Badlands Pawn: The Newest Attraction for South Dakota

Imagine a theme park crossed with a pawn shop. What would it look like?
Badlands Pawn is a 70,000-square foot space in Sioux Falls where, yes, you can peruse pawned goods and get great catering from Cleaver’s Market. But there’s also a 14-lane firing range, a foundry, a radio station, a tattoo shop and a casino.
“Every time you walk into it, you’ll experience sensory overload,” said Chuck Brennan, CEO and founder of Badlands Pawn.
Since it opened in November, Badlands Pawn has averaged between 500 and 2,000 visitors a day, said Brennan. Most come from neighboring states: North Dakota, Minnesota, Kansas and from Omaha, Nebraska.
“The furthest they’ve come from was Norway,” he said. “It was for the KISS concert.”
Yes, the pawn shop also doubles as a concert venue that can hold 1,600 people.
“Everything on the floor of the building — the cabinets, racks — are on wheels,” Brennan said. “This allows us to quickly move things away into our warehouse and convert it into a concert space in 45 minutes.”
It explains Badlands Pawn’s tagline: “Guns, Gold & Rock ‘N Roll.”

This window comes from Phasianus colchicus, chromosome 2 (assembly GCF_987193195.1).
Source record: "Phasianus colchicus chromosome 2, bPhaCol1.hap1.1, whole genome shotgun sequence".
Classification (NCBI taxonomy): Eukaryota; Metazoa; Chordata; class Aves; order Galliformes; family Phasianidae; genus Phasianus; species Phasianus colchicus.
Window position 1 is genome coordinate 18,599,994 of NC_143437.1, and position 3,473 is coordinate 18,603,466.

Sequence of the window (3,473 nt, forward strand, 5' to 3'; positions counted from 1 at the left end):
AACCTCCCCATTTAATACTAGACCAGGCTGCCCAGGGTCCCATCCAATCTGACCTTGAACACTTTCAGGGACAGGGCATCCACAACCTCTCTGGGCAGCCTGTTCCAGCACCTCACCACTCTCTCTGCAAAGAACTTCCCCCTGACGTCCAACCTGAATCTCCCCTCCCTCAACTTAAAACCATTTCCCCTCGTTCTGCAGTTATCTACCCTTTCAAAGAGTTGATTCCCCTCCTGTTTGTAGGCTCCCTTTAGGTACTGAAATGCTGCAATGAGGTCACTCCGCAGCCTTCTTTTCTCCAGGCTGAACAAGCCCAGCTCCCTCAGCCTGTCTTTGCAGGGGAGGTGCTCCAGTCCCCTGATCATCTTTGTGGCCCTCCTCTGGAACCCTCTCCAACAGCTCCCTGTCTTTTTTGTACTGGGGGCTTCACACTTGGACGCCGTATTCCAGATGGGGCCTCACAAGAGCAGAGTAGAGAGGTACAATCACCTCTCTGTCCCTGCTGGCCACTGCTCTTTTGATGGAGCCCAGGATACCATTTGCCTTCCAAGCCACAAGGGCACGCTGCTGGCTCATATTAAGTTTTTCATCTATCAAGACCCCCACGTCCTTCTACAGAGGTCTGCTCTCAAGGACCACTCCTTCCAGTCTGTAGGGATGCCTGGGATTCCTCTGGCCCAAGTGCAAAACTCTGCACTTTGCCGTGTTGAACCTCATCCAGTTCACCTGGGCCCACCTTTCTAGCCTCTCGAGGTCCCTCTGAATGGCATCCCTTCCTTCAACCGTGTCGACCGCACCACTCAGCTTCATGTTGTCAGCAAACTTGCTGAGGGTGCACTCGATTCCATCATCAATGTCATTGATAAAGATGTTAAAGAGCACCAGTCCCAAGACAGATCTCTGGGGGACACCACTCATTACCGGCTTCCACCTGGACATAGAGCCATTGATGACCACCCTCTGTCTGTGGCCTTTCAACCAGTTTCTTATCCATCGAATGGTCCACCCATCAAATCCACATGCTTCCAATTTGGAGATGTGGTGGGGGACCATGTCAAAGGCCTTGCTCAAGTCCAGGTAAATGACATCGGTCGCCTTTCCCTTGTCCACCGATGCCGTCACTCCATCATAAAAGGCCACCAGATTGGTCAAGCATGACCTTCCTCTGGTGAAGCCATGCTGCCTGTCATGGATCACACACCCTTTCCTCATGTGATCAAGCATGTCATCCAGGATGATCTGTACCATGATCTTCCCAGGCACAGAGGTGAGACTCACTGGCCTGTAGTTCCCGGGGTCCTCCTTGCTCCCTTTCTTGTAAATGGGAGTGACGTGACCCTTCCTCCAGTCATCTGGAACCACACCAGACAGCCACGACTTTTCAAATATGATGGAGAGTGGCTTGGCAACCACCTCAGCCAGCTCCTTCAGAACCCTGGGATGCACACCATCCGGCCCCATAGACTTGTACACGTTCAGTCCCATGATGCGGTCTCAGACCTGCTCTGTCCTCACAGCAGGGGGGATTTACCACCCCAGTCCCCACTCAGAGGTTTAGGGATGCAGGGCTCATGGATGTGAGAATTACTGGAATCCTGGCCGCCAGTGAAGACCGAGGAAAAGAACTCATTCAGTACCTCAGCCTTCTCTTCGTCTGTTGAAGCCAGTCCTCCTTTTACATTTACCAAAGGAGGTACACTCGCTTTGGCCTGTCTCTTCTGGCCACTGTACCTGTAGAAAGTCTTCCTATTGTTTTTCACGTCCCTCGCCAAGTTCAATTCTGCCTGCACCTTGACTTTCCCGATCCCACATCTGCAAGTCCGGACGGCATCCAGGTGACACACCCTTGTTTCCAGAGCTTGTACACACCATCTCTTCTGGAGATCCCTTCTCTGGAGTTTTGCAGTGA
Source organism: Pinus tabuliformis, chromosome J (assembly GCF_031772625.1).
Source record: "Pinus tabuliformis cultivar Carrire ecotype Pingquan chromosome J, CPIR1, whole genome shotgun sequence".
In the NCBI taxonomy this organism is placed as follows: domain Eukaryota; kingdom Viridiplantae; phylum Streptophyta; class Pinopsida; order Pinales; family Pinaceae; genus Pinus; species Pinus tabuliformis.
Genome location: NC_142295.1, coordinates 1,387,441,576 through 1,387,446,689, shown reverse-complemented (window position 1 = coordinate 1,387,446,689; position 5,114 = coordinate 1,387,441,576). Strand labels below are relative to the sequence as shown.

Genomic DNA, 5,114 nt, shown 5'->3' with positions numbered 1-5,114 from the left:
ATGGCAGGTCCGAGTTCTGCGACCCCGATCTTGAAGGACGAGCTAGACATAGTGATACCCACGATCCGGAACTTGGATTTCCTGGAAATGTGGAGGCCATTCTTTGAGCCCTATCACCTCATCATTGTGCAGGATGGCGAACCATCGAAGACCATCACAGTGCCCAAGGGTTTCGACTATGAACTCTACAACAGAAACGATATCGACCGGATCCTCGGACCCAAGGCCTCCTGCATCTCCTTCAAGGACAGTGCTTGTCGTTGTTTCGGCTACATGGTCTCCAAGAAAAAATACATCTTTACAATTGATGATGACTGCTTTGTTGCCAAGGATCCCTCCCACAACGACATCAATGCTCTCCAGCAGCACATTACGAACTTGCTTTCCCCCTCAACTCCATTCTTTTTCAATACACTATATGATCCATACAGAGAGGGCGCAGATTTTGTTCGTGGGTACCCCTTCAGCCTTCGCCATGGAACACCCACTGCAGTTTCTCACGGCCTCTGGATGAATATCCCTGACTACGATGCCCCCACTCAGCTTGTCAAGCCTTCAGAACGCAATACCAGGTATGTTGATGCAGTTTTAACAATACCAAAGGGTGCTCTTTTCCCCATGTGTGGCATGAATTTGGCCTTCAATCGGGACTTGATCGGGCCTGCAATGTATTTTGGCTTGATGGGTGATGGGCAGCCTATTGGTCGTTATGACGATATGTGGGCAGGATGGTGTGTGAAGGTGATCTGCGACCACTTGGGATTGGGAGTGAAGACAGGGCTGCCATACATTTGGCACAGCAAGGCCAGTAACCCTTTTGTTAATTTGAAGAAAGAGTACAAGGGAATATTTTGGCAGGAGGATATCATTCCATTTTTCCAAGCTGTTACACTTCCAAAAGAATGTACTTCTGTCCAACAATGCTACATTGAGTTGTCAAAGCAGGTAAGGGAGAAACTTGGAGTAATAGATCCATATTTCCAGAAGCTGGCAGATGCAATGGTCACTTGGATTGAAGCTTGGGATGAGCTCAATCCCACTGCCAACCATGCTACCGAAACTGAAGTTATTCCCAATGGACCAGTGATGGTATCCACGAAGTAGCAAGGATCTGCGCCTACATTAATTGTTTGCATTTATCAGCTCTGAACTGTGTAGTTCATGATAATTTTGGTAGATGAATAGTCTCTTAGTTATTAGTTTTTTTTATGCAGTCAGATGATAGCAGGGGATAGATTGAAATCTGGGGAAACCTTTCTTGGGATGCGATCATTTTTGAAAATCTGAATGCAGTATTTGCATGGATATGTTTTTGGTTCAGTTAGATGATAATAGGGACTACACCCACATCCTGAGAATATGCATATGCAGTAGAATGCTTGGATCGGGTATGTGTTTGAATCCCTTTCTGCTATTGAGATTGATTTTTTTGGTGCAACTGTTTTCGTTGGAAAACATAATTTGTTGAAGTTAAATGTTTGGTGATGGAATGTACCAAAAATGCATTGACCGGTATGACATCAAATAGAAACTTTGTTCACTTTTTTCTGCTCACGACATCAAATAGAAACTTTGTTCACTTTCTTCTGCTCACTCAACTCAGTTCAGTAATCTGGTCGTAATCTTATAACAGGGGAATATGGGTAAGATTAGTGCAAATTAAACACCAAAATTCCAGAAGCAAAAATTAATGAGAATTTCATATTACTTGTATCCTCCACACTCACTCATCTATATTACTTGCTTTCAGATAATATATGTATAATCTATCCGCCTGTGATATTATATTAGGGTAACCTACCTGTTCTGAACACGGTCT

“You can shoot everything from cowboy-era guns to handguns and a .50-caliber machine gun here,” said Brennan. And at any given time, there’s $1 million worth of one-ounce gold bars on display.
Badlands Pawn schedules weekly concerts. KISS performed there in February.
Brennan hit on the idea to create what could be the nation’s most unique pawn shop about four years ago.
His own background — he had been in the short-term lending business — gave him a good understanding of the industry.
He liked that the pawn industry tended to be fairly resistant to economic ups and downs. And he noted how it was making a mark in pop culture with the success of shows like “Pawn Stars.”
“There’s something fascinating to people about the treasure hunting aspect of it,” he said.
Badlands Pawn cost $20 million and took about a year to build.
“We spent a lot of money to make the building look sh***y on the outside,” he said, adding that the idea was to give off a post-apocalyptic vibe.
Slater Barr, president of the Sioux Falls Development Foundation, credits Brennan for devising such an innovative business concept.
Badlands Pawn has a prop helicopter on the roof.
“Cities tend to look at projects like these and only consider the direct economic impact,” said Barr. “But there’s a far greater impact, which is the ability of a community to attract talent.”
Badlands Pawn, he said, could offer both.
The facility employs 140 people, and Brennan said he’s already heard that area businesses are benefiting from its visitors. “People are buying more food and gas, and filling up hotels here,” he said.
$1 million in gold bars on display at Badlands Pawn.
Brennan is thinking ahead about a second location for another pawn shop destination. He’s considering Nashville, Reno or Rapid City, South Dakota.
“We’re definitely planning a second one. But first we’ll see what’s working or not working with this one,” he said.